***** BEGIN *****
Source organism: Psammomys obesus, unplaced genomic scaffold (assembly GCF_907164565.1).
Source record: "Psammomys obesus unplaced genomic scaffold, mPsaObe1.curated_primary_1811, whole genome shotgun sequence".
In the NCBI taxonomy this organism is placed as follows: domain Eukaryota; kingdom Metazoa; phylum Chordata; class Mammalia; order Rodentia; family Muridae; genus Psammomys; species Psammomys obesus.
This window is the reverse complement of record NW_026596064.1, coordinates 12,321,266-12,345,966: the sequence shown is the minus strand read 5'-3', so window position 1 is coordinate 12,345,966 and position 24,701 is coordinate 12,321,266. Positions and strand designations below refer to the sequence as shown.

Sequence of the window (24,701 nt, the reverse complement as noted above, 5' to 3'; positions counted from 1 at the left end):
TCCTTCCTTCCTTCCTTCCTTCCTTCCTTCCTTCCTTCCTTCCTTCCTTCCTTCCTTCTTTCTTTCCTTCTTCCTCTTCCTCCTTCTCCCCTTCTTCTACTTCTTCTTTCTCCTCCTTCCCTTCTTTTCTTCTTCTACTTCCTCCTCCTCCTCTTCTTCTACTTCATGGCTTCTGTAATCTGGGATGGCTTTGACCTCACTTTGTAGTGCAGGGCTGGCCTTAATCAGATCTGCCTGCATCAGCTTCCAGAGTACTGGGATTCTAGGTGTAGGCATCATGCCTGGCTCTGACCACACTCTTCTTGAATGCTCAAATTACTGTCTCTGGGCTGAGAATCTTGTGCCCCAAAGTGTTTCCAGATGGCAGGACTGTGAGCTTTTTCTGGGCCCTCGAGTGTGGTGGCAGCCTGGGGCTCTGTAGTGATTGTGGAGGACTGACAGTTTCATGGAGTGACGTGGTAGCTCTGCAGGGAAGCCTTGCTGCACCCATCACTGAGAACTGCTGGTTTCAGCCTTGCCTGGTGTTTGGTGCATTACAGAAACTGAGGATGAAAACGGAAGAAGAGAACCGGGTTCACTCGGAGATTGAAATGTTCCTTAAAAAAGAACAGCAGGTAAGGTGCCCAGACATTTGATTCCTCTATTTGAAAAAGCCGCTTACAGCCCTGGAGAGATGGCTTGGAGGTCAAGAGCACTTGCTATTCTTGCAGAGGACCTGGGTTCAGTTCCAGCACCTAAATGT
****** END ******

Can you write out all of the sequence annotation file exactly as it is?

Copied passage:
Source organism: Psammomys obesus, unplaced genomic scaffold (assembly GCF_907164565.1).
Source record: "Psammomys obesus unplaced genomic scaffold, mPsaObe1.curated_primary_1811, whole genome shotgun sequence".
In the NCBI taxonomy this organism is placed as follows: domain Eukaryota; kingdom Metazoa; phylum Chordata; class Mammalia; order Rodentia; family Muridae; genus Psammomys; species Psammomys obesus.
This window is the reverse complement of record NW_026596064.1, coordinates 12,321,266-12,345,966: the sequence shown is the minus strand read 5'-3', so window position 1 is coordinate 12,345,966 and position 24,701 is coordinate 12,321,266. Positions and strand designations below refer to the sequence as shown.

Sequence of the window (24,701 nt, the reverse complement as noted above, 5' to 3'; positions counted from 1 at the left end):
TCCTTCCTTCCTTCCTTCCTTCCTTCCTTCCTTCCTTCCTTCCTTCCTTCCTTCCTTCTTTCTTTCCTTCTTCCTCTTCCTCCTTCTCCCCTTCTTCTACTTCTTCTTTCTCCTCCTTCCCTTCTTTTCTTCTTCTACTTCCTCCTCCTCCTCTTCTTCTACTTCATGGCTTCTGTAATCTGGGATGGCTTTGACCTCACTTTGTAGTGCAGGGCTGGCCTTAATCAGATCTGCCTGCATCAGCTTCCAGAGTACTGGGATTCTAGGTGTAGGCATCATGCCTGGCTCTGACCACACTCTTCTTGAATGCTCAAATTACTGTCTCTGGGCTGAGAATCTTGTGCCCCAAAGTGTTTCCAGATGGCAGGACTGTGAGCTTTTTCTGGGCCCTCGAGTGTGGTGGCAGCCTGGGGCTCTGTAGTGATTGTGGAGGACTGACAGTTTCATGGAGTGACGTGGTAGCTCTGCAGGGAAGCCTTGCTGCACCCATCACTGAGAACTGCTGGTTTCAGCCTTGCCTGGTGTTTGGTGCATTACAGAAACTGAGGATGAAAACGGAAGAAGAGAACCGGGTTCACTCGGAGATTGAAATGTTCCTTAAAAAAGAACAGCAGGTAAGGTGCCCAGACATTTGATTCCTCTATTTGAAAAAGCCGCTTACAGCCCTGGAGAGATGGCTTGGAGGTCAAGAGCACTTGCTATTCTTGCAGAGGACCTGGGTTCAGTTCCAGCACCTAAATGT